Just to underline the similarity with practices were originally discussed in 2016, the White House agreements were required of everyone, and were self-referential in that they made their own existence secret.  On August 14, 2018, the Weekly Standard reported

President Trump’s escalating digs at ex-aide Omarosa Manigault Newman over her gossipy new tell-all have brought new scrutiny to this White House’s unconventional—and, arguably, unconstitutional—policy of requiring staffers to sign non-disclosure agreements to prevent them disparaging the president.

The rule extended not just to those public-facing West Wing regulars, like Apprentice star Manigault Newman or former press secretary Sean Spicer—but also to lower-level recruits less likely to shop a White House memoir.

'We had to sign them when we went into the building,' said one former White House and former Trump campaign staffer, who described the practice as just a part of this president’s modus operandi going back many years.

Furthermore, one staffer stated,

'When we all got onboarded one of the things we had to do for our official ethics briefing was sign an NDA,' the staffer said—but they could not keep a signed copy for themselves. 'Everything got taken away as soon as we signed it.'
Just as in the case of the contracts handed to physicians, Trump's White House confidentiality agreements made their own existence a secret.

Summary and Discussion

In 2016 we published an article decrying the requirement that employed physicians sign contracts containing confidentiality clauses as well as other obnoxious provisions in order to practice.  We asserted the confidentiality clauses, also known as non-disclosure agreements, did no good for physicians or their patients, but did allow the managers of the physicians' corporate employers to hide embarassing information, poor quality care, and malfeasance.  At the time we urged physicians to carefully review their contracts and get legal advice before signing.  But we worried that little could be done to stop the use of exploitive contracts without wholesale changes in health care, which would probably require the organization of employed physicians.  Our concerns were inspired not a little by the lack of recognition of exploitive contracts as a problem.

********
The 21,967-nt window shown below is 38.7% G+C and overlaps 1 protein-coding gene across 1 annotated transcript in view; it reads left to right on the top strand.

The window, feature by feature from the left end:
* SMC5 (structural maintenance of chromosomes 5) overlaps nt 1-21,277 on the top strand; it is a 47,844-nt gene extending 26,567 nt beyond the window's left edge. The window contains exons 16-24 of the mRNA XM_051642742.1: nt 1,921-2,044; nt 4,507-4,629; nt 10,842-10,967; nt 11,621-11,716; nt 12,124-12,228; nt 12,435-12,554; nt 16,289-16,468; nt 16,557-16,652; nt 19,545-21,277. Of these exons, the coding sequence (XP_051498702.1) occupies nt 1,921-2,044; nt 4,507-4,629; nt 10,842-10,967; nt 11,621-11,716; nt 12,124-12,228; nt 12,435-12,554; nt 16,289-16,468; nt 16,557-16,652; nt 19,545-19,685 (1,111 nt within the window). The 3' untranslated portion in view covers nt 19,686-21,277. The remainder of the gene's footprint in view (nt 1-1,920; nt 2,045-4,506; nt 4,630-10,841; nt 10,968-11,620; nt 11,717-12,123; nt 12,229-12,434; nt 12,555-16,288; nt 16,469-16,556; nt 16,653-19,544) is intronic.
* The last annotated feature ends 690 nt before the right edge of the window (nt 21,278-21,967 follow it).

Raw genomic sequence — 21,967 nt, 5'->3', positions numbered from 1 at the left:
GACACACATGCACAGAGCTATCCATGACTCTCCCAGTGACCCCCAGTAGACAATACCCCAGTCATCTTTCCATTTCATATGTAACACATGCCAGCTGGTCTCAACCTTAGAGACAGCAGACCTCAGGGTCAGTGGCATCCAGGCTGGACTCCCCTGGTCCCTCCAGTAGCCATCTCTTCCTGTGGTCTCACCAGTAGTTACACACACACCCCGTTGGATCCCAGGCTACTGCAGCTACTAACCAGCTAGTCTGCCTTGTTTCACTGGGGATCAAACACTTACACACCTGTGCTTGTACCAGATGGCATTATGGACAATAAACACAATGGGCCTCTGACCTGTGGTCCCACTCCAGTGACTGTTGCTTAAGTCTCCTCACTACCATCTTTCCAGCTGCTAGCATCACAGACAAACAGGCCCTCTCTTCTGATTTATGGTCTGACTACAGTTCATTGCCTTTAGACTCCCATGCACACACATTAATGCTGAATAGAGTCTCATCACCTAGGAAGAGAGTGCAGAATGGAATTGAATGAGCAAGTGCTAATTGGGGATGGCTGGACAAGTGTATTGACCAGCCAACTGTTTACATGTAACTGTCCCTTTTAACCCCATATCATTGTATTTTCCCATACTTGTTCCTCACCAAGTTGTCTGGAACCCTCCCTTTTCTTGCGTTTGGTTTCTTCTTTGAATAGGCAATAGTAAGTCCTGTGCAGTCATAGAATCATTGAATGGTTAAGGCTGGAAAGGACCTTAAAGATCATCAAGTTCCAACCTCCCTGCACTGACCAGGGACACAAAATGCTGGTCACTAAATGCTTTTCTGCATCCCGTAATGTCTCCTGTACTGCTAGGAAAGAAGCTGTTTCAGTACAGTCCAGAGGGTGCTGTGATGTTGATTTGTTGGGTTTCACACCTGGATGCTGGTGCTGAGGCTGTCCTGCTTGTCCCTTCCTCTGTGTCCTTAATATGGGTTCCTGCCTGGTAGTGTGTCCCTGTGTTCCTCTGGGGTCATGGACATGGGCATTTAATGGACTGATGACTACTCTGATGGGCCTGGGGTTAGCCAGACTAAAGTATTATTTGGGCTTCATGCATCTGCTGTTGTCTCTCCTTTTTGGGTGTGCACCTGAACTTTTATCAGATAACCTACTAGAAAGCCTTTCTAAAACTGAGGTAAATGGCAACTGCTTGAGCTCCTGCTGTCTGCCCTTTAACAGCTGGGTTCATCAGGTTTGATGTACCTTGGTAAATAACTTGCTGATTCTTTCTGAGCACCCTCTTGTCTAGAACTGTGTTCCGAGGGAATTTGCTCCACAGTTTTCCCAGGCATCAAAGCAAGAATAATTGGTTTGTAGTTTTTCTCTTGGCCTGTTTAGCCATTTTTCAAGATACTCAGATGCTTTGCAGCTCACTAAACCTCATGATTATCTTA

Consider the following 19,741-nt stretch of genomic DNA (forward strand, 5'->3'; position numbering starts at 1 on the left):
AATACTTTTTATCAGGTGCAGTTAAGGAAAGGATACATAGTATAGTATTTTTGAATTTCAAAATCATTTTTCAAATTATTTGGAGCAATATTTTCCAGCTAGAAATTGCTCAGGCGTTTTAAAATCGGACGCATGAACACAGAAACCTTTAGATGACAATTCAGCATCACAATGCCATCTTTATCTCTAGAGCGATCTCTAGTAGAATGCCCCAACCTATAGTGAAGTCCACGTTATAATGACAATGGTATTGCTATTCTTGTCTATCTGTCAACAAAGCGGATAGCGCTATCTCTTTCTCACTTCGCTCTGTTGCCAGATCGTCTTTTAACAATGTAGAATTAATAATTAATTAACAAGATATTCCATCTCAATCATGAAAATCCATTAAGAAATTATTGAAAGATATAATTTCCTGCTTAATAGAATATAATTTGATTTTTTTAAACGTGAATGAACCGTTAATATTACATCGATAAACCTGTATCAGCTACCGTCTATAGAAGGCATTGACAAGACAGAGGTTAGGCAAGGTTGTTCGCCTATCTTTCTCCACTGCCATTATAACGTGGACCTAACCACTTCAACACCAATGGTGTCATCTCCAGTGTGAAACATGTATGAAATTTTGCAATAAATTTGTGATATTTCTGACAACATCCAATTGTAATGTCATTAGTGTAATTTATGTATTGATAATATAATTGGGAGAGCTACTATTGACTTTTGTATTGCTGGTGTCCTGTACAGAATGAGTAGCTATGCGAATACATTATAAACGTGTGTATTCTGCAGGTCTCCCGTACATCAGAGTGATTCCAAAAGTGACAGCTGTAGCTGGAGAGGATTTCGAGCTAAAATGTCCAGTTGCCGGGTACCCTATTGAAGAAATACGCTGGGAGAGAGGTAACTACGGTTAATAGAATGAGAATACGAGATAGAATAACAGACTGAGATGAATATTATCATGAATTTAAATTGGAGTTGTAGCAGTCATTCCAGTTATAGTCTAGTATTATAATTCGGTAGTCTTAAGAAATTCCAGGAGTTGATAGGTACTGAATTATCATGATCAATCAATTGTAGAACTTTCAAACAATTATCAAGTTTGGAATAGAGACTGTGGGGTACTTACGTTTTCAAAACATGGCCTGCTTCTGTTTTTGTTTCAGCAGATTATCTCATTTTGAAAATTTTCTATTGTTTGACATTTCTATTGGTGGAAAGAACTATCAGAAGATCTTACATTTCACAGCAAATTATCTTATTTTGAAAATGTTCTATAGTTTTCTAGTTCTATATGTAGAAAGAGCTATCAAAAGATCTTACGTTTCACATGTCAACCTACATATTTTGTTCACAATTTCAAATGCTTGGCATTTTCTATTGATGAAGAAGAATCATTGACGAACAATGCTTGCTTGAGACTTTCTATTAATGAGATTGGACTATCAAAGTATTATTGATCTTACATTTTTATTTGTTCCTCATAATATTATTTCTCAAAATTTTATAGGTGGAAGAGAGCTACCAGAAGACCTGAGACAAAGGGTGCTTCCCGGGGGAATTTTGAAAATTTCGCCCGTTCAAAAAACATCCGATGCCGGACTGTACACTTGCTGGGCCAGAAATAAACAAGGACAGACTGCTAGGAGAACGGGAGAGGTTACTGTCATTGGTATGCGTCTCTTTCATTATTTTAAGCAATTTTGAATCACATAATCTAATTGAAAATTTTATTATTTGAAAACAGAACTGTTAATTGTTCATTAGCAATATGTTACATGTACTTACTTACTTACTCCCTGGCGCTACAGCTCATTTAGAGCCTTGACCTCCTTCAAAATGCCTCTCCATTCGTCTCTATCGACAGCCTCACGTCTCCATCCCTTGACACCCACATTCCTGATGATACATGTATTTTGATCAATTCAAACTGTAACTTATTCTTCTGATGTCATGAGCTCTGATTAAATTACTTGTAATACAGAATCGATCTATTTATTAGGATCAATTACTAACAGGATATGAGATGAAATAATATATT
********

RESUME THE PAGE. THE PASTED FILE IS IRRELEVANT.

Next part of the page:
Now the phrase "non-disclosure agreement" is frequently in the headlines.  The confidentiality clauses in contracts that Donald Trump has forced his private employees, then his campaign workers, and now White House staffers to sign are apparently very similar to those physicians had to sign.  They are extremely broad in what they make confidential.  They make their own existence, and other obnoxious contract provisions secret.

What is to be done?  Maybe the new publicity surrounding this problem will embolden physicians to address the issue in their own bailiwick.  Maybe it will suggest that blanket confidentiality clauses, and other obnoxious contracts provisions we had discussed should be rigorously regulated, if not outlawed by state and the US governments.  However, as long as we have the confidentiality clause imposer-in chief in charge of the US government little is likely to be done.